Somehow, accidentally, I segued into doing public relations for the Just For Laughs Comedy festival, where comics from all over the world—especially Hollywood—perform. Through the festival I met a young Hollywood couple, agent Steve Levine and his singer wife Linda. They saw something in me that even I didn't, and kept encouraging me to move to Los Angeles to try my hand at my dream of being on TV. In the early 1990s, to their chagrin, shock, and amazement, I finally did. I packed up my collection of barrettes and moved to Los Angeles, a city whose denizens I just knew were panting for the opportunity to hear my opinions on such matters as sequinned sheaths and silky column dresses. I arrived on Steve and Linda's doorstep, and asked them to be my adopted family. Luckily, they didn't slam the door in my face.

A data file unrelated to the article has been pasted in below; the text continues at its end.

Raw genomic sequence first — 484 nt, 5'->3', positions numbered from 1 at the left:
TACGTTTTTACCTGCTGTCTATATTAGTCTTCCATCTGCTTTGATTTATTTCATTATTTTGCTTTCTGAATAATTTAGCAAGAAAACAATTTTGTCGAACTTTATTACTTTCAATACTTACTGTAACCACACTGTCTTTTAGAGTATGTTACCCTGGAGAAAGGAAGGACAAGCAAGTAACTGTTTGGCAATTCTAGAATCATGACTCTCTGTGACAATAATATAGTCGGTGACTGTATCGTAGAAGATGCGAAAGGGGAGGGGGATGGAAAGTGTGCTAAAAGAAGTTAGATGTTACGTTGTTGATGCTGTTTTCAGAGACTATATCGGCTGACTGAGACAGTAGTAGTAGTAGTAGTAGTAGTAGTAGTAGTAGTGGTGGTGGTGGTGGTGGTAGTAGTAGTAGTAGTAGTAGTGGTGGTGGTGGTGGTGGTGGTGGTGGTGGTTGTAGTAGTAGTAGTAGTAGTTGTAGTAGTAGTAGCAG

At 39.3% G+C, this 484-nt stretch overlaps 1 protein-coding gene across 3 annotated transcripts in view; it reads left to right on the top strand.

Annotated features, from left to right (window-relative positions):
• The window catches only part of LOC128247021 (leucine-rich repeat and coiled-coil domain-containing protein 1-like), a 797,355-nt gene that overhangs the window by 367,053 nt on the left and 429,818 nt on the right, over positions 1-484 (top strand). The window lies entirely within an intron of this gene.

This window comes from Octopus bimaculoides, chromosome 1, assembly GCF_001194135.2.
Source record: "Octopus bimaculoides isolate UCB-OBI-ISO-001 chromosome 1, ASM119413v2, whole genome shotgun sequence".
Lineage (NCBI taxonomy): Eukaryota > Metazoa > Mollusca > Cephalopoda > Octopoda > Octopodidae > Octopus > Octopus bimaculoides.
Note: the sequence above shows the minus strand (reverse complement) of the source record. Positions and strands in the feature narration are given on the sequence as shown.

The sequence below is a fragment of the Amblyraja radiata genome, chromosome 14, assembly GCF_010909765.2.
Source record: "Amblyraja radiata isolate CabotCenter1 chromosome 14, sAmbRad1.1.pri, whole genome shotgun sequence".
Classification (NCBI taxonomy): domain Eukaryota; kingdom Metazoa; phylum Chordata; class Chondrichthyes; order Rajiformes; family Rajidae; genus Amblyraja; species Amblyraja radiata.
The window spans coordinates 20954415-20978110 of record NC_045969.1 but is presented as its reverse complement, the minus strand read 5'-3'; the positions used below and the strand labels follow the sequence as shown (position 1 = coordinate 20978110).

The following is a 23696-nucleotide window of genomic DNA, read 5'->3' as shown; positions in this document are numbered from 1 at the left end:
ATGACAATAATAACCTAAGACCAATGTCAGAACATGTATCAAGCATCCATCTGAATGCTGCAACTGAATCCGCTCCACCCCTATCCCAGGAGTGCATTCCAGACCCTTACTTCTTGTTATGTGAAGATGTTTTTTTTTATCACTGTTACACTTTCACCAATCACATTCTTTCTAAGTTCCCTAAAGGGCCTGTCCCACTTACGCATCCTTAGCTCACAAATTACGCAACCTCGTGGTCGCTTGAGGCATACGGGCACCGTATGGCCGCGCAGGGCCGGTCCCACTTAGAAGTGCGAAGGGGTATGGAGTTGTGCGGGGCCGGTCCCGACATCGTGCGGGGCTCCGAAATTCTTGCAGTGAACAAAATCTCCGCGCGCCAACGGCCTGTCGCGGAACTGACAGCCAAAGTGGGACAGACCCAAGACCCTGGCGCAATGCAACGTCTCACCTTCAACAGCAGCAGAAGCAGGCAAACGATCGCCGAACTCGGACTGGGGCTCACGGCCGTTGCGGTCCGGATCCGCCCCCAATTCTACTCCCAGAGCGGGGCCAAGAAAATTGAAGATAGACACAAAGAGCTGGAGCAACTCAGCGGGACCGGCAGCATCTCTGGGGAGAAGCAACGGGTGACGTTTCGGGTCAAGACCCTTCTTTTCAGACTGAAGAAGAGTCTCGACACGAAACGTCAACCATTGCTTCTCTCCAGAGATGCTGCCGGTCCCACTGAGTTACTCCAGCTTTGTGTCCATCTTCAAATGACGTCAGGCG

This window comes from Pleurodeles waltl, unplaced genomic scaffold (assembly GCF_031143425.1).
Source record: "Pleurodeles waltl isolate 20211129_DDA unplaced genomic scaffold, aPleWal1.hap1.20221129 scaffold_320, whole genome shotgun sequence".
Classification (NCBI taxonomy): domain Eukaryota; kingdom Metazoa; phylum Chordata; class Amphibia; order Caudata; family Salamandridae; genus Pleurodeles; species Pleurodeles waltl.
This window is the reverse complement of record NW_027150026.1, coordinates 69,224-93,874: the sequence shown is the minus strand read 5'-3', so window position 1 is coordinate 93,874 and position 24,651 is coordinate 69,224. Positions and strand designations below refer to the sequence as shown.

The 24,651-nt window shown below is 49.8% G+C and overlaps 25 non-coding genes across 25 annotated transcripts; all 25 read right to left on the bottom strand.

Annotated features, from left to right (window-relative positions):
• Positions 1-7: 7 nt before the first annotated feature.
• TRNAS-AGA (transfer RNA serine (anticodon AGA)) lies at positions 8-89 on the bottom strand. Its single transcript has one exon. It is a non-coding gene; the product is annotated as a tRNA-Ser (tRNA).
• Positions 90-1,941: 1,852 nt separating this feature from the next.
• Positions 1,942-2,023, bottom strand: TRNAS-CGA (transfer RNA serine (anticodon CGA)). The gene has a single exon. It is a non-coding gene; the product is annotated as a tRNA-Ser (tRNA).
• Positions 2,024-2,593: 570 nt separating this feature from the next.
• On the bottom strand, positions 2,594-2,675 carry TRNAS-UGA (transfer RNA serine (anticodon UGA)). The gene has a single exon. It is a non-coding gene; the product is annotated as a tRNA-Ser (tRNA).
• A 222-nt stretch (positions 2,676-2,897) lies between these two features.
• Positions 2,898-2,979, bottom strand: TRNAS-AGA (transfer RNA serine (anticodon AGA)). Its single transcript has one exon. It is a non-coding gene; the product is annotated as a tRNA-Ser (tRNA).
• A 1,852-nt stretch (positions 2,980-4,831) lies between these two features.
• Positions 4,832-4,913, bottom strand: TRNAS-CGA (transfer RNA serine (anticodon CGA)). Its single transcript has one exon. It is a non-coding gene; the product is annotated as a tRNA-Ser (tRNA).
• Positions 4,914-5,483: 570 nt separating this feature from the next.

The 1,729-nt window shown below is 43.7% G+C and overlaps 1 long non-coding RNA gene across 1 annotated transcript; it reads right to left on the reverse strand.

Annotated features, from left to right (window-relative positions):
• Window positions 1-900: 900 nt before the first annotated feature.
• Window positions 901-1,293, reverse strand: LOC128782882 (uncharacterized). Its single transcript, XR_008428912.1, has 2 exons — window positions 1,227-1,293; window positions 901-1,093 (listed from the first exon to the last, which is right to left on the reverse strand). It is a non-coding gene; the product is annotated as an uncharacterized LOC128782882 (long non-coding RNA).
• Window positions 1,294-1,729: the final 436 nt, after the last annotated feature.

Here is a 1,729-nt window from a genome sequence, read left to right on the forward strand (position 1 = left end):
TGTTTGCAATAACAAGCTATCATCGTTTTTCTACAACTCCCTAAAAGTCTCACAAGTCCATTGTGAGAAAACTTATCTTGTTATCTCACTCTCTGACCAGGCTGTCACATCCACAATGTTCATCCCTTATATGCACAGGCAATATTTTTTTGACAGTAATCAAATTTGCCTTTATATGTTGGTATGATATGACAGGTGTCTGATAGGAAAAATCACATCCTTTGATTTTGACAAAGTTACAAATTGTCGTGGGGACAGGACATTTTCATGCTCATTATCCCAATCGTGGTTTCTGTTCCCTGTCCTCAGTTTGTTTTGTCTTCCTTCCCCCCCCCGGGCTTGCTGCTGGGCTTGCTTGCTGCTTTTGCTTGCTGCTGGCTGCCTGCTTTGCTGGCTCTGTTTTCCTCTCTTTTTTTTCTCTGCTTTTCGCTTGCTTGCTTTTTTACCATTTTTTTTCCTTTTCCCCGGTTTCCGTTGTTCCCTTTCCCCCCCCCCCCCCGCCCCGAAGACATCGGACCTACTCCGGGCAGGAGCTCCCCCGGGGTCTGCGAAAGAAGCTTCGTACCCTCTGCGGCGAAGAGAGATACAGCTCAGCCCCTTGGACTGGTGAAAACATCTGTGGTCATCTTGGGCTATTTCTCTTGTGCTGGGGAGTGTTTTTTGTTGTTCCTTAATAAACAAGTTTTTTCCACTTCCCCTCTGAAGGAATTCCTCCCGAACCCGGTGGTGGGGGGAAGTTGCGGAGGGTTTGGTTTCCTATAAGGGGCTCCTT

The Levines were my shock absorbers. But besides them I was all alone. I starved, working as a temp at Disney, spritzing Opium cologne at Robinson's May, and working as a personal assistant for a publicist who had me hand-plucking the coarse hair from her chin. I was beginning to realize that my looks could only take me as far as . . . nowhere. Being a trophy boy was probably not in the cards for me. But my Hollywood dream was still alive.
Everything changed when I began to write freelance about celebrity fashion for People magazine's "Style Watch" column. "Style Watch" was only half a page and it didn't even have my name on it—I was just a contributor. But eventually I climbed my way up the People ladder: As celebrity fashion grew more popular, I was granted a full bylined column.Glamour, Interrupted